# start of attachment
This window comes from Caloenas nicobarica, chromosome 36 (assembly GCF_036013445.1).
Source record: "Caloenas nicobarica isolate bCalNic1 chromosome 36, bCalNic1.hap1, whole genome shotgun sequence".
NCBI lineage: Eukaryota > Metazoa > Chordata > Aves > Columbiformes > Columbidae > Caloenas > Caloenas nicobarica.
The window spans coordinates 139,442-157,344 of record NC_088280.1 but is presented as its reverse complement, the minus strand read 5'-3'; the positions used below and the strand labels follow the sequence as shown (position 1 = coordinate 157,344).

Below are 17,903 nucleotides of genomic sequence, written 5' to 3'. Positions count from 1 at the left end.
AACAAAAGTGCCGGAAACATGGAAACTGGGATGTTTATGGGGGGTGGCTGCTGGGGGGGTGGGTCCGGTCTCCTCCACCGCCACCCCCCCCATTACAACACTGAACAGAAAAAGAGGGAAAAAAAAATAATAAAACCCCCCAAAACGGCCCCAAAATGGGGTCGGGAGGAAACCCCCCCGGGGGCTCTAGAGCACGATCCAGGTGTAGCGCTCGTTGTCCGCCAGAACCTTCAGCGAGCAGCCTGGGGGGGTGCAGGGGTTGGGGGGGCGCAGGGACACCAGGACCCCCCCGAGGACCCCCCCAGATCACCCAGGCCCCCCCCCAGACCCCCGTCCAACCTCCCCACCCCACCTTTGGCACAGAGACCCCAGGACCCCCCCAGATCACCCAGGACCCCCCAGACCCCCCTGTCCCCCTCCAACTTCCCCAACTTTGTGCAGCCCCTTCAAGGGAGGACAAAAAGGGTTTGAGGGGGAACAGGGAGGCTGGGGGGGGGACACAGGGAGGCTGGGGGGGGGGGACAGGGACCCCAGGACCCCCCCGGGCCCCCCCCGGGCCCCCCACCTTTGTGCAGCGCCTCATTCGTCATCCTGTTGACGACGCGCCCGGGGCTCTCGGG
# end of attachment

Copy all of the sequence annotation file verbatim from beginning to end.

This window comes from Caloenas nicobarica, chromosome 36 (assembly GCF_036013445.1).
Source record: "Caloenas nicobarica isolate bCalNic1 chromosome 36, bCalNic1.hap1, whole genome shotgun sequence".
NCBI lineage: Eukaryota > Metazoa > Chordata > Aves > Columbiformes > Columbidae > Caloenas > Caloenas nicobarica.
The window spans coordinates 139,442-157,344 of record NC_088280.1 but is presented as its reverse complement, the minus strand read 5'-3'; the positions used below and the strand labels follow the sequence as shown (position 1 = coordinate 157,344).

Below are 17,903 nucleotides of genomic sequence, written 5' to 3'. Positions count from 1 at the left end.
AACAAAAGTGCCGGAAACATGGAAACTGGGATGTTTATGGGGGGTGGCTGCTGGGGGGGTGGGTCCGGTCTCCTCCACCGCCACCCCCCCCATTACAACACTGAACAGAAAAAGAGGGAAAAAAAAATAATAAAACCCCCCAAAACGGCCCCAAAATGGGGTCGGGAGGAAACCCCCCCGGGGGCTCTAGAGCACGATCCAGGTGTAGCGCTCGTTGTCCGCCAGAACCTTCAGCGAGCAGCCTGGGGGGGTGCAGGGGTTGGGGGGGCGCAGGGACACCAGGACCCCCCCGAGGACCCCCCCAGATCACCCAGGCCCCCCCCCAGACCCCCGTCCAACCTCCCCACCCCACCTTTGGCACAGAGACCCCAGGACCCCCCCAGATCACCCAGGACCCCCCAGACCCCCCTGTCCCCCTCCAACTTCCCCAACTTTGTGCAGCCCCTTCAAGGGAGGACAAAAAGGGTTTGAGGGGGAACAGGGAGGCTGGGGGGGGGACACAGGGAGGCTGGGGGGGGGGGACAGGGACCCCAGGACCCCCCCGGGCCCCCCCCGGGCCCCCCACCTTTGTGCAGCGCCTCATTCGTCATCCTGTTGACGACGCGCCCGGGGCTCTCGGG